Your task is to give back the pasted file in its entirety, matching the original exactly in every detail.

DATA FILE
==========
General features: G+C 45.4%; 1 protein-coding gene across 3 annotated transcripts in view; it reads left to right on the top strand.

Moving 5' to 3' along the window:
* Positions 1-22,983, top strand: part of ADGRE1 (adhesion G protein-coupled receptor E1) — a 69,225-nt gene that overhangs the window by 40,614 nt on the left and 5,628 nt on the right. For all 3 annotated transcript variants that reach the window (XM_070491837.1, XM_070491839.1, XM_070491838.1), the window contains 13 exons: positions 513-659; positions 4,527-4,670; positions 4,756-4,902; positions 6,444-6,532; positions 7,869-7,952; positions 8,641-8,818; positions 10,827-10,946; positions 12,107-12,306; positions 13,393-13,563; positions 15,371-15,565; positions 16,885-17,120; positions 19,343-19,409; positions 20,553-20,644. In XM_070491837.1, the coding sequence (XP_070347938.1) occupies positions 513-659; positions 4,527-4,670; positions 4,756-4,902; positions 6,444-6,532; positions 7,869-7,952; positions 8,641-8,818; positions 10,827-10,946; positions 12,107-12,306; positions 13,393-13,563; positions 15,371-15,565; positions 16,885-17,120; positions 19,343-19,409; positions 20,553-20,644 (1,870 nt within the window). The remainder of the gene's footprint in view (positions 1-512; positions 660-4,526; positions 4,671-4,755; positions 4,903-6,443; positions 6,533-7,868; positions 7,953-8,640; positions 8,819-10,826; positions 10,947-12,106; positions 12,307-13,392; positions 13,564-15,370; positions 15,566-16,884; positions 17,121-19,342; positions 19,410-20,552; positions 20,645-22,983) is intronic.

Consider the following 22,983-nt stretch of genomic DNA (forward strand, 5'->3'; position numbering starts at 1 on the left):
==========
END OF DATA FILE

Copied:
General features: G+C 45.4%; 1 protein-coding gene across 3 annotated transcripts in view; it reads left to right on the top strand.

Moving 5' to 3' along the window:
* Positions 1-22,983, top strand: part of ADGRE1 (adhesion G protein-coupled receptor E1) — a 69,225-nt gene that overhangs the window by 40,614 nt on the left and 5,628 nt on the right. For all 3 annotated transcript variants that reach the window (XM_070491837.1, XM_070491839.1, XM_070491838.1), the window contains 13 exons: positions 513-659; positions 4,527-4,670; positions 4,756-4,902; positions 6,444-6,532; positions 7,869-7,952; positions 8,641-8,818; positions 10,827-10,946; positions 12,107-12,306; positions 13,393-13,563; positions 15,371-15,565; positions 16,885-17,120; positions 19,343-19,409; positions 20,553-20,644. In XM_070491837.1, the coding sequence (XP_070347938.1) occupies positions 513-659; positions 4,527-4,670; positions 4,756-4,902; positions 6,444-6,532; positions 7,869-7,952; positions 8,641-8,818; positions 10,827-10,946; positions 12,107-12,306; positions 13,393-13,563; positions 15,371-15,565; positions 16,885-17,120; positions 19,343-19,409; positions 20,553-20,644 (1,870 nt within the window). The remainder of the gene's footprint in view (positions 1-512; positions 660-4,526; positions 4,671-4,755; positions 4,903-6,443; positions 6,533-7,868; positions 7,953-8,640; positions 8,819-10,826; positions 10,947-12,106; positions 12,307-13,392; positions 13,564-15,370; positions 15,566-16,884; positions 17,121-19,342; positions 19,410-20,552; positions 20,645-22,983) is intronic.

Consider the following 22,983-nt stretch of genomic DNA (forward strand, 5'->3'; position numbering starts at 1 on the left):